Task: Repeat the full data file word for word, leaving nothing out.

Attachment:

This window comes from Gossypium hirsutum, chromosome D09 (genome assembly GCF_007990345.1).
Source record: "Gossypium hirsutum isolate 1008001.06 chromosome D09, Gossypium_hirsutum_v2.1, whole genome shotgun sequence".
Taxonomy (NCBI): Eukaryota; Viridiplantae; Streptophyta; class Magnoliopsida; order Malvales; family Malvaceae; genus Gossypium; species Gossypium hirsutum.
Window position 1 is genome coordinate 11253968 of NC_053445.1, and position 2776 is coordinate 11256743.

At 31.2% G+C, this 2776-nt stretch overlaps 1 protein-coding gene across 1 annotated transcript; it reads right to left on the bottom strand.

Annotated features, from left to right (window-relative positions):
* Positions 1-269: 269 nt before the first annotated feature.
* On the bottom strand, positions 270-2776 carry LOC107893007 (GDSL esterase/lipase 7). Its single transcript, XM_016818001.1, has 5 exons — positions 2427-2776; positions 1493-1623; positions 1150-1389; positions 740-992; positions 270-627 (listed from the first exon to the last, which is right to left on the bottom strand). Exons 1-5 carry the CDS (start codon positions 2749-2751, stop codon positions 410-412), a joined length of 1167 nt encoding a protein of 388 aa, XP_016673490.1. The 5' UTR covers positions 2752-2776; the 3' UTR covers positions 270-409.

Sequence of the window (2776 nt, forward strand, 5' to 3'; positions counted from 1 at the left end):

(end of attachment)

This window comes from Gossypium hirsutum, chromosome D09 (genome assembly GCF_007990345.1).
Source record: "Gossypium hirsutum isolate 1008001.06 chromosome D09, Gossypium_hirsutum_v2.1, whole genome shotgun sequence".
Taxonomy (NCBI): Eukaryota; Viridiplantae; Streptophyta; class Magnoliopsida; order Malvales; family Malvaceae; genus Gossypium; species Gossypium hirsutum.
Window position 1 is genome coordinate 11253968 of NC_053445.1, and position 2776 is coordinate 11256743.

At 31.2% G+C, this 2776-nt stretch overlaps 1 protein-coding gene across 1 annotated transcript; it reads right to left on the bottom strand.

Annotated features, from left to right (window-relative positions):
* Positions 1-269: 269 nt before the first annotated feature.
* On the bottom strand, positions 270-2776 carry LOC107893007 (GDSL esterase/lipase 7). Its single transcript, XM_016818001.1, has 5 exons — positions 2427-2776; positions 1493-1623; positions 1150-1389; positions 740-992; positions 270-627 (listed from the first exon to the last, which is right to left on the bottom strand). Exons 1-5 carry the CDS (start codon positions 2749-2751, stop codon positions 410-412), a joined length of 1167 nt encoding a protein of 388 aa, XP_016673490.1. The 5' UTR covers positions 2752-2776; the 3' UTR covers positions 270-409.

Sequence of the window (2776 nt, forward strand, 5' to 3'; positions counted from 1 at the left end):